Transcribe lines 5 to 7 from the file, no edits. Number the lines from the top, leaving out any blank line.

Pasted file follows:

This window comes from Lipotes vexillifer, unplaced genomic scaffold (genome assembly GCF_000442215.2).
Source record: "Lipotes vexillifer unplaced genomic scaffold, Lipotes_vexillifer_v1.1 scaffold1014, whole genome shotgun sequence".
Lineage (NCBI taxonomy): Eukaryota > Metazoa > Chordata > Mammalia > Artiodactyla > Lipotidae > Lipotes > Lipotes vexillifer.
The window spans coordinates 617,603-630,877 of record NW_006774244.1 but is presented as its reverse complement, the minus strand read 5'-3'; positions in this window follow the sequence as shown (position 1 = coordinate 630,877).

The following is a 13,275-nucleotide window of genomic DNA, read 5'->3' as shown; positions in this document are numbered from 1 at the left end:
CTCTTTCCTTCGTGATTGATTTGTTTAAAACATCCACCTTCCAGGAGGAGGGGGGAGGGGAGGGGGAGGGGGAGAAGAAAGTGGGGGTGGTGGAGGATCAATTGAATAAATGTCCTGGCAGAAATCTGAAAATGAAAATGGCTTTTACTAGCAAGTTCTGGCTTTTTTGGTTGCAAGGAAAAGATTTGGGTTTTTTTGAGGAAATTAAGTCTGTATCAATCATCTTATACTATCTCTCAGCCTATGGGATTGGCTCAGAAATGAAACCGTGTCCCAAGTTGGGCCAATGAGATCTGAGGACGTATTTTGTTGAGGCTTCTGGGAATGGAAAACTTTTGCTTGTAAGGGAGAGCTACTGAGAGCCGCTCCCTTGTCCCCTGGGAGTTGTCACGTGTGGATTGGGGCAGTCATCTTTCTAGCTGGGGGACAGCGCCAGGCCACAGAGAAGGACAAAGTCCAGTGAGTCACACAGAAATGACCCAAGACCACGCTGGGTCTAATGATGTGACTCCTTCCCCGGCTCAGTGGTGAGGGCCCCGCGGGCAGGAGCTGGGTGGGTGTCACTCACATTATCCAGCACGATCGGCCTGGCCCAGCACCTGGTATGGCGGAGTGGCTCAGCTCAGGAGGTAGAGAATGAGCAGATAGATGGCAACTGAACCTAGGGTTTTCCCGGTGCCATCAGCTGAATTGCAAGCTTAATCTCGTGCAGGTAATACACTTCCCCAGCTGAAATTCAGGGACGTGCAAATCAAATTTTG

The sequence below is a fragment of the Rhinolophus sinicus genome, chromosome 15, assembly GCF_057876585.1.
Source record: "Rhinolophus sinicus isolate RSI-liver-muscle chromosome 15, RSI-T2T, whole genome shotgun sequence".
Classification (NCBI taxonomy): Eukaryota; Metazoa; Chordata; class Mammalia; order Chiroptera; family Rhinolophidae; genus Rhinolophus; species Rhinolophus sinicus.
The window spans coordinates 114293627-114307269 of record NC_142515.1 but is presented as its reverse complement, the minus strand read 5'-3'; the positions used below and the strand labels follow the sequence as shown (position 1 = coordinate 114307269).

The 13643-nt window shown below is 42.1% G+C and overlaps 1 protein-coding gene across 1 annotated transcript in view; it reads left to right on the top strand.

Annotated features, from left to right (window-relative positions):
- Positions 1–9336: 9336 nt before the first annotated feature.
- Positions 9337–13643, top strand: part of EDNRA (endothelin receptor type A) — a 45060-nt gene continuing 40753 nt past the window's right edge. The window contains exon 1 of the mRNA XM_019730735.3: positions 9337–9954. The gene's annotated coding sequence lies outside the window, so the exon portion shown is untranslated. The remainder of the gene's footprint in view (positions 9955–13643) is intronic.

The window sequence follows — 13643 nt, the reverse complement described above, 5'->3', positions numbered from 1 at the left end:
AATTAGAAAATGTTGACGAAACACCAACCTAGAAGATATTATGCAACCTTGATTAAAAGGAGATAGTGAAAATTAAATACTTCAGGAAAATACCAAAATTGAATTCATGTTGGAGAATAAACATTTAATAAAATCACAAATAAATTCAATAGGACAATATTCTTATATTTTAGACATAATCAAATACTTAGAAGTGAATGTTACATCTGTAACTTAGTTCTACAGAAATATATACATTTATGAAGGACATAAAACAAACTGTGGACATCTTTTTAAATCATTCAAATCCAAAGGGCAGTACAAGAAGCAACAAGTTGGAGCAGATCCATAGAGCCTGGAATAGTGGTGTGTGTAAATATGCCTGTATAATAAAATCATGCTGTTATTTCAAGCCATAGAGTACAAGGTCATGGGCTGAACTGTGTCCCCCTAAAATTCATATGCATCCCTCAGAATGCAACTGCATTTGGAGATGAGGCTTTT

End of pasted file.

The following is a 13,275-nucleotide window of genomic DNA, read 5'->3' as shown; positions in this document are numbered from 1 at the left end:
CTCTTTCCTTCGTGATTGATTTGTTTAAAACATCCACCTTCCAGGAGGAGGGGGGAGGGGAGGGGGAGGGGGAGAAGAAAGTGGGGGTGGTGGAGGATCAATTGAATAAATGTCCTGGCAGAAATCTGAAAATGAAAATGGCTTTTACTAGCAAGTTCTGGCTTTTTTGGTTGCAAGGAAAAGATTTGGGTTTTTTTGAGGAAATTAAGTCTGTATCAATCATCTTATACTATCTCTCAGCCTATGGGATTGGCTCAGAAATGAAACCGTGTCCCAAGTTGGGCCAATGAGATCTGAGGACGTATTTTGTTGAGGCTTCTGGGAATGGAAAACTTTTGCTTGTAAGGGAGAGCTACTGAGAGCCGCTCCCTTGTCCCCTGGGAGTTGTCACGTGTGGATTGGGGCAGTCATCTTTCTAGCTGGGGGACAGCGCCAGGCCACAGAGAAGGACAAAGTCCAGTGAGTCACACAGAAATGACCCAAGACCACGCTGGGTCTAATGATGTGACTCCTTCCCCGGCTCAGTGGTGAGGGCCCCGCGGGCAGGAGCTGGGTGGGTGTCACTCACATTATCCAGCACGATCGGCCTGGCCCAGCACCTGGTATGGCGGAGTGGCTCAGCTCAGGAGGTAGAGAATGAGCAGATAGATGGCAACTGAACCTAGGGTTTTCCCGGTGCCATCAGCTGAATTGCAAGCTTAATCTCGTGCAGGTAATACACTTCCCCAGCTGAAATTCAGGGACGTGCAAATCAAATTTTG

The sequence below is a fragment of the Rhinolophus sinicus genome, chromosome 15, assembly GCF_057876585.1.